Film Review: The Complexities of Friendship Are Explored in German Drama ‘Blurred Lines’ (‘Räuberhände’)

TLA Releasing bring German coming of age drama Blurred Lines to the UK on DVD this month. The feature from director Ilker Çatak and writer Gabriel Simon – who adapts Finn-Ole Heinrich’s 2007 novel Räuberhände – puts a complex friendship dynamic under the microscope as two young men battle with their identity and the lines between friendship and something deeper.

Janik (Emil von Schönfels) and Samuel (Mekyas Mulugeta) are two extremely close best friends from different backgrounds, fresh from finishing their final year at school. Janik’s middle class family are involved and encouraging of his schooling, whilst Samuel’s home life is more fractured and bohemian lacking the stability of his close friend’s. After an incident involving Janik and Samuel’s mother, the young men proceed with a trip to Istanbul in the hope of connecting Samuel with his estranged father. Tension bubbles along throughout this journey with the complexities of a damaged friendship and the tension of whether it could become something more never far from view.

Ilker Çatak crafts an earthy rural aesthetic in Blurred Lines as Janik and Samuel regularly convene at an old garden, a place for them to meet girls and exert a sense of freedom away from the watchful eyes of parents. Capturing the sense of aimless unsettlement after the confines of high school are lifted, the boys find themselves drifting in pleasant limbo in this derelict little safe haven. An early scene capturing Samuel walking in on Janik in the throws of passion with a young woman, captures the sense of closeness and openness between the characters, something that trickles throughout Blurred Lines.

There’s a natural spark between actors Mulugeta and von Schönfels with the pair convincing in crafting an authentic-feeling friendship, yet both young actors are capable of capturing the subtleties of the ‘will they, won’t they’ dynamic of these flirtatious exchanges. Blurred Lines sees both talents perfectly display a sense of a friendship not affected by the prejudice of social or economic background, one driven by connection, warmth, and love. Given this evident strong bond between the characters, a poor choice from Janik which sees him caught having sex with Samuel’s mother proves a brutal blow to the young friends’ relationship. Whilst Blurred Lines does not delve hugely into the inappropriate near-grooming style behaviour of Samuel’s mother, writer Gabriele Simon chooses to examine the effects that this moment has on Janik and Samuel’s relationship instead.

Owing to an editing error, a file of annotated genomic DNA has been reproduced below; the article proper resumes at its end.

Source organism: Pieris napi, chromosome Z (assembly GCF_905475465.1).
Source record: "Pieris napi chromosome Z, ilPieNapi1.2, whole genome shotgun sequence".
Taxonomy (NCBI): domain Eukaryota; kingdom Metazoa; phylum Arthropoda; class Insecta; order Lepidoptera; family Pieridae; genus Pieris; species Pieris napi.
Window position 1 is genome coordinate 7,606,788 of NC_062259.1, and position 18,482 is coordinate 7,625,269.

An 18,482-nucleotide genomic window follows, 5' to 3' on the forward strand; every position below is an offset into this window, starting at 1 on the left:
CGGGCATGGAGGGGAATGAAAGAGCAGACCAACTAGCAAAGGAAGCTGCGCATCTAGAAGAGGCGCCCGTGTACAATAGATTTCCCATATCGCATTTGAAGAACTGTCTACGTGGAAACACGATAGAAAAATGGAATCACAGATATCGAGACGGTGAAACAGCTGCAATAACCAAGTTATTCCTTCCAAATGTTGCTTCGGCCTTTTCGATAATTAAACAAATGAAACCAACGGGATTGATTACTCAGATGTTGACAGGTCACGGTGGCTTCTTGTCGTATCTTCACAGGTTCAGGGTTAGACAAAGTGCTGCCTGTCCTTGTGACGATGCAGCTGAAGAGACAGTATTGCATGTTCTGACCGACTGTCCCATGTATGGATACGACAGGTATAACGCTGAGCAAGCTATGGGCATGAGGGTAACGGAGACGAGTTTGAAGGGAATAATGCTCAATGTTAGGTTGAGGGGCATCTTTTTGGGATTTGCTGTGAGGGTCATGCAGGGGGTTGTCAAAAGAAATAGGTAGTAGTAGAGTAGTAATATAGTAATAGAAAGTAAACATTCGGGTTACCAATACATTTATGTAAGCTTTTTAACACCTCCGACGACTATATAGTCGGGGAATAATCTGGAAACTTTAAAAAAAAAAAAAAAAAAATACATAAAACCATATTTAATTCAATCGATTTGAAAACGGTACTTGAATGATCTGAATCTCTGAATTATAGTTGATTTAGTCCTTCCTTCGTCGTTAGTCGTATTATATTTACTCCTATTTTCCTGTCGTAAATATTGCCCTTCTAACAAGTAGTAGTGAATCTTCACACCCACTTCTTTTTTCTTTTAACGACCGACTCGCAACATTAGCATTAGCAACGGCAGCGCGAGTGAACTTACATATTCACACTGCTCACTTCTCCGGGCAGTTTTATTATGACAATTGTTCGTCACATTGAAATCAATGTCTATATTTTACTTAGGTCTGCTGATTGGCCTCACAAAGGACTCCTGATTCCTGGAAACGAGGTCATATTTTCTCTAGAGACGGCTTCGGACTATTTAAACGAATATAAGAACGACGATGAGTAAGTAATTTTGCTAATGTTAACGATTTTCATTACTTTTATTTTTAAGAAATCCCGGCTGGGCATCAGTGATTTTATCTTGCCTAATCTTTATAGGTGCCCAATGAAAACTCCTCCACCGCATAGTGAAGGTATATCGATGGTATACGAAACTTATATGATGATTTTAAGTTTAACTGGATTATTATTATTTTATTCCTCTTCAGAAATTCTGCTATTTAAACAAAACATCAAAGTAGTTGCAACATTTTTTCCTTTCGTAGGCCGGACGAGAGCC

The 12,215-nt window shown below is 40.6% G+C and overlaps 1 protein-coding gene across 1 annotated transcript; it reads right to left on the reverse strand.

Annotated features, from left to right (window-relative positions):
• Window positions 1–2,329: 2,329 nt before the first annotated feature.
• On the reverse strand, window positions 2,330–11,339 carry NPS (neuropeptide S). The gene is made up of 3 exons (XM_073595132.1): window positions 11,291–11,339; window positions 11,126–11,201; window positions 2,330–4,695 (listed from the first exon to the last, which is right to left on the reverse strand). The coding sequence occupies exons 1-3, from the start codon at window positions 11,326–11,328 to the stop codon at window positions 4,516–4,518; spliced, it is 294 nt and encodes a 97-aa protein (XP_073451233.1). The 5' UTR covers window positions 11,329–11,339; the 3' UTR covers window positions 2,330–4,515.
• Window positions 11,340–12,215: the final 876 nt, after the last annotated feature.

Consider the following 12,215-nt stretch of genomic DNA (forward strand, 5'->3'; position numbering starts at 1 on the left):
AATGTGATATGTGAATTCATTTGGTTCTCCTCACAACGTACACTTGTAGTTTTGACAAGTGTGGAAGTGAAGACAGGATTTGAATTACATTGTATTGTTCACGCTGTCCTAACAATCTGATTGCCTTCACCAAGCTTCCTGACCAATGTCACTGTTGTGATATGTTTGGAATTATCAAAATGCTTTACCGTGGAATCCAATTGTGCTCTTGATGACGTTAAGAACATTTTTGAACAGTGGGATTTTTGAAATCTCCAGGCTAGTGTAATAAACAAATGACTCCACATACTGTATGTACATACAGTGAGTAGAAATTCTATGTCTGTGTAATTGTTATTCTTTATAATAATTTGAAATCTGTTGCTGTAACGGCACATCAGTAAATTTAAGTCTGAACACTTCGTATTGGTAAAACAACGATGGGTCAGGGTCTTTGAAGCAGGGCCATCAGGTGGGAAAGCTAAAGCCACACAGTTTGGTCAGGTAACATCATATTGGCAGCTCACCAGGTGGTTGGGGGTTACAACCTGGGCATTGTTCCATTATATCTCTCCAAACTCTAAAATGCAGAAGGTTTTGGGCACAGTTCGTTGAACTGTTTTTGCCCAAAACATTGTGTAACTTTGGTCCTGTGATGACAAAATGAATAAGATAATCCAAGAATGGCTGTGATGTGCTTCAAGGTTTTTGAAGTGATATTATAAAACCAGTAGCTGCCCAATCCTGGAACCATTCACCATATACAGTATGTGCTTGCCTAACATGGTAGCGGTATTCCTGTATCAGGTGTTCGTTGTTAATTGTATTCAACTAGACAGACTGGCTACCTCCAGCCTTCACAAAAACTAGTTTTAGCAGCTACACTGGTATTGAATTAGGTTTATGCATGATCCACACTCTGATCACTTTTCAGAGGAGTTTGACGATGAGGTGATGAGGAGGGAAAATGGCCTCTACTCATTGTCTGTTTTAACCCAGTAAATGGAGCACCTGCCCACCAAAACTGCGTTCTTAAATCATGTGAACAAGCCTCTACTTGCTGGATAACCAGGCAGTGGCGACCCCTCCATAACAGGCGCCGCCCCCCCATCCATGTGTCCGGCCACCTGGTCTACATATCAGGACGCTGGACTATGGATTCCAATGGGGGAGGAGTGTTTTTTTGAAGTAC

Blurred Lines may seem like a somewhat straight-forward coming of age friendship drama, yet the subtext that director Çatak manages to craft alongside writer Simon, is undeniably impressive. The tension that follows this moment follows the boys on their trip to Istanbul to connect with Simon’s father. Questions about whether Samuel is jealous of this moment between his mother and Janik are subtly inferred, whilst Samuel’s quick integration into Turkish culture (as Janik struggles) causes further unease between the pair. The scenes in Istanbul are amongst the film’s strongest – shot with a warmth and energy by cinematographer Judith Kaufmann – these also shine as some of the most thematically interesting. Samuel’s ability to quickly form friendships in Istanbul and immerse himself in the culture polarises with Janik’s experience – he finds himself cynical. untrusting and jealous at his friend’s enthusiasm.

Throughout all this tension explored in Blurred Lines, Çatak keeps things open to interpretation – gently blurring and hinting at the potential for more in this friendship, yet never quite explicit in these moves. This allows the skilled performances from Mulugeta and von Schönfels much to play with as they capture this unconventional, tense, yet ultimately very loving bond between two young men.

Blurred Lines comes to DVD November 16th, 2021. Details here.

Blurred Lines from TLA Releasing on Vimeo.